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Wednesday, August 29, 2012

Whose Story is This Anyway?

Courtesy of svilen001
One of the most interesting things about being human, is that we see the world, not necessarily as it is, but through the lenses of our own perceptions.

When we write a story, our characters do the same.

The most compelling characters are those that act as a conduit to pull the reader out of their world and into the world we've created in our story.

So how do you decide whose story you're going to tell? Imagine how different A Christmas Carol would be if it had been framed around Marley or the ghosts of Christmas instead of Scrooge.

One of the best pieces of writing advice I learned early on was to chose the POV of the character who had the most to lose when writing a scene. I agree with this 100%, since a well-rounded character will have their own perceptions and act as the focal point of understanding to their own world.

But doing this only tells us how to write it, not who to write about.

So how do you decide who the main character will be and whose point of view you'll frame the story around?

Figure Out What You Want to Say

Stories, in general, have a kernel of truth at their core. A perception, a thought, a question, a statement. Some are written purely for entertainment, but others--my very favorite--are saying something through Story.

Whether or not you intend to speak through Story, Story will speak for itself, so it's a good idea to decide what it's going to say. Will it be the journey of a man to a miser back to a man again? The regrets of a selfish man who had precious little humanity inside him when he was alive? The story of three Christmas spirits as they work to transform people and remind them what it means to be human?

Those choices are all really different facets of one story, but which facet will you choose to focus on?

Decide Whose Story You Want to Tell

Once you've figured out what you want to say, you're going to need a voice to speak throughout the story. The character who connects the reader to the book in their hand.

For me, even though this is the second logical step, this is the first step for anything I write. The character is sometimes a whisper at the back of my head, but most of the time he or she says something that stops me in my tracks. It's usually just a single sentence, but a provocative one that instantly grabs my attention.

For my upcoming release, my main character looked at me matter-of-factly and said, "Death has bright green eyes and a wide smile."

There was so much Story in that single line (that also went on to become my opening line) that I had to chase down the words and take them apart to see exactly what that phrase meant.

So guess whose story got told?

If you know what you want to say, then make sure you pick the voice best equipped to say it. If not, my preference is to always go with the most vibrant, dynamic, and lively character that pops out of the ether and demands their story be told. O:) If one of those types of characters isn't coming after you, don't be afraid to just sit back and listen. The right voice to tell the story isn't always the loudest.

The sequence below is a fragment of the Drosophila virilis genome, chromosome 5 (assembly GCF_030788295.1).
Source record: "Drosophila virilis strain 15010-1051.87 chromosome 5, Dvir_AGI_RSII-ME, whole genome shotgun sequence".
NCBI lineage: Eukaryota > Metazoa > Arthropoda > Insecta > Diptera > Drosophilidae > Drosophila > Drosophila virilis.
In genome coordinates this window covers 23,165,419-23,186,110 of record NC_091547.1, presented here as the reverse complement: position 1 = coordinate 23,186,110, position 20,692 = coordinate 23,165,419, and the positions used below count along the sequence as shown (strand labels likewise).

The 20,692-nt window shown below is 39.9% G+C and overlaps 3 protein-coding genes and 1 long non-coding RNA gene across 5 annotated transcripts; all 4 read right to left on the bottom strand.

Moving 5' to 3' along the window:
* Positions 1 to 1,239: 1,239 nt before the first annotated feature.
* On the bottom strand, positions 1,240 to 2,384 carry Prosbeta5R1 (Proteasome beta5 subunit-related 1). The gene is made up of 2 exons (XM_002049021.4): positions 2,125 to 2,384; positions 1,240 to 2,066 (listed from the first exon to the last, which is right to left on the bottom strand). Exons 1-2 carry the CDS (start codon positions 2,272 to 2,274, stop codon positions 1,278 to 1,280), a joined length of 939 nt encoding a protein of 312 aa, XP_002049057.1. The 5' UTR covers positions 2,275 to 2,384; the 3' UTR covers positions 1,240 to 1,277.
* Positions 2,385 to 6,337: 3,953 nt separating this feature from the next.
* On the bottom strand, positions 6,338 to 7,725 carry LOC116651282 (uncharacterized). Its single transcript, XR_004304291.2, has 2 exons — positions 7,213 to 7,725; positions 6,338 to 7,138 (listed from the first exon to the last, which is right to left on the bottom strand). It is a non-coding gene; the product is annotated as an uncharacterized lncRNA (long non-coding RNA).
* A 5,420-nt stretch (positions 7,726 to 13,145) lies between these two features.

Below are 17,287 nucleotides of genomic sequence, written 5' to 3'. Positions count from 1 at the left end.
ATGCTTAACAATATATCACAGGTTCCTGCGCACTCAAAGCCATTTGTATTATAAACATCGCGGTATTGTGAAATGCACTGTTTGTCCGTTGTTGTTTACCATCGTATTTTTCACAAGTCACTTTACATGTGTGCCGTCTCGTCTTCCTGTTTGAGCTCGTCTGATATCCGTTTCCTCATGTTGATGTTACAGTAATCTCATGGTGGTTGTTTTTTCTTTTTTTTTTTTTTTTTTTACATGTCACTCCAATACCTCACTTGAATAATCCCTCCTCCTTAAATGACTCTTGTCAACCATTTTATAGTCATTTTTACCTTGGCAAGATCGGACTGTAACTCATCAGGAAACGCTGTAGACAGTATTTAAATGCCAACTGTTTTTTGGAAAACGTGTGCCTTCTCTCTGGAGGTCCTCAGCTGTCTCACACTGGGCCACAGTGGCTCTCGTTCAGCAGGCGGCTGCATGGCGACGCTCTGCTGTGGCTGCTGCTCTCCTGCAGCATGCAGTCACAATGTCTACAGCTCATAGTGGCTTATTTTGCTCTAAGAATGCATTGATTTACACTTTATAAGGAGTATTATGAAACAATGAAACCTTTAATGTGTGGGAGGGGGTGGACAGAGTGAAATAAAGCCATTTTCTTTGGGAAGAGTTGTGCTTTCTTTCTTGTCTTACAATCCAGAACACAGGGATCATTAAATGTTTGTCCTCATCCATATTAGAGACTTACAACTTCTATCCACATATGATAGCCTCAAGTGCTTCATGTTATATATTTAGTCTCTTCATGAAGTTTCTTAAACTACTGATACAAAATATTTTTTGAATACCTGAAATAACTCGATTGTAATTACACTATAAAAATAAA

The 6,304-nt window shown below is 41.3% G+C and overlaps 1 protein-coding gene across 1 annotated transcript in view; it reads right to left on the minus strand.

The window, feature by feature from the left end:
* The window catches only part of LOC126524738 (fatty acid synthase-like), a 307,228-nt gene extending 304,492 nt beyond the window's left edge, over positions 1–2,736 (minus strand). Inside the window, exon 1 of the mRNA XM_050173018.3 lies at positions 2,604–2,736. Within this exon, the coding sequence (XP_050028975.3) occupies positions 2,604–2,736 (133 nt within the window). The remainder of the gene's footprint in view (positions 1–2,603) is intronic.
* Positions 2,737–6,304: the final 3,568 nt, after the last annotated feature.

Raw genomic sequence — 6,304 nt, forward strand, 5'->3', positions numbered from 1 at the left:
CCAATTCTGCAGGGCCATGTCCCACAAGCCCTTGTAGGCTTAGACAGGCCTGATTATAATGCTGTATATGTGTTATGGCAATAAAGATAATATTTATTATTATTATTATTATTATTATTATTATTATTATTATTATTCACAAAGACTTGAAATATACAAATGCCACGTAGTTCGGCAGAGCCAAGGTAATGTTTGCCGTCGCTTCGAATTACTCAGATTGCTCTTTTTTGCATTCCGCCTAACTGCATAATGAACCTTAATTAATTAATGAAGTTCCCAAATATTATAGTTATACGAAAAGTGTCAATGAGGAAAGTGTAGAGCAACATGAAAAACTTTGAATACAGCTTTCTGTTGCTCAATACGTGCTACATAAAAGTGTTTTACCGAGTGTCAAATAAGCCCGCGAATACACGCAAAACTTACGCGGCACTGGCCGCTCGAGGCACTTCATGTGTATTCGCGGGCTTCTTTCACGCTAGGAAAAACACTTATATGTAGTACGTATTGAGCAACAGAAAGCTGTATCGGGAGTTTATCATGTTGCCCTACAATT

Get Into That Character's Head, Heart, and Shoes

In order to effectively tell the story, you're going to have to slip out of your perceptions and sometimes go outside of your own experiences. Because you aren't telling the story as yourself--unless you're writing NF or a memoir, in which case, disregard this--you're telling it as someone who lives outside of the world you've carefully crafted out of your own perceptions, beliefs, and experience.

You have to learn to be able to see the world as your character does. Live it. Breathe it. Experience it--as he/she does. Otherwise, it will just be you behind the curtain.

Sometimes this can be achieved through research, but most of the time, it's just as simple as sitting back and allowing your character to speak. Learning how to listen so you can hear their voice and weave it through the story. Finding ways to see the world through a different set of eyes. Letting go of yourself so your character can get on with the telling of the Story.

Because that's what Story is all about. Story allows us to shed our own skins and try on someone else's for a time.

How do you decide whose story to tell when you sit down at write?

Danyelle Leafty| @danyelleleafty writes YA and MG fantasy. She is the author of The Fairy Godmother Dilemma series (CatspellFirespellApplespell, and Frogspell), and Slippers of Pearl, and can be found on her blog. She can also be found on Wattpad.


Suzanne said...

Great article! POV is critical to good story telling. Without the right character lens a great premise can fall flat.

My POV character usually chirps in my ear before I even have the story idea worked out. Character first, then plot for me. It takes a some story boarding and writing exercises to find their voice.

dandelionfleur said...

Great advice!

fOIS In The City said...

Perhaps, the character that speaks the loudest? Or maybe the one who whispers sweet nothings in my ear?

Never know for sure and that makes each day a joy ... thanks for the reminder :)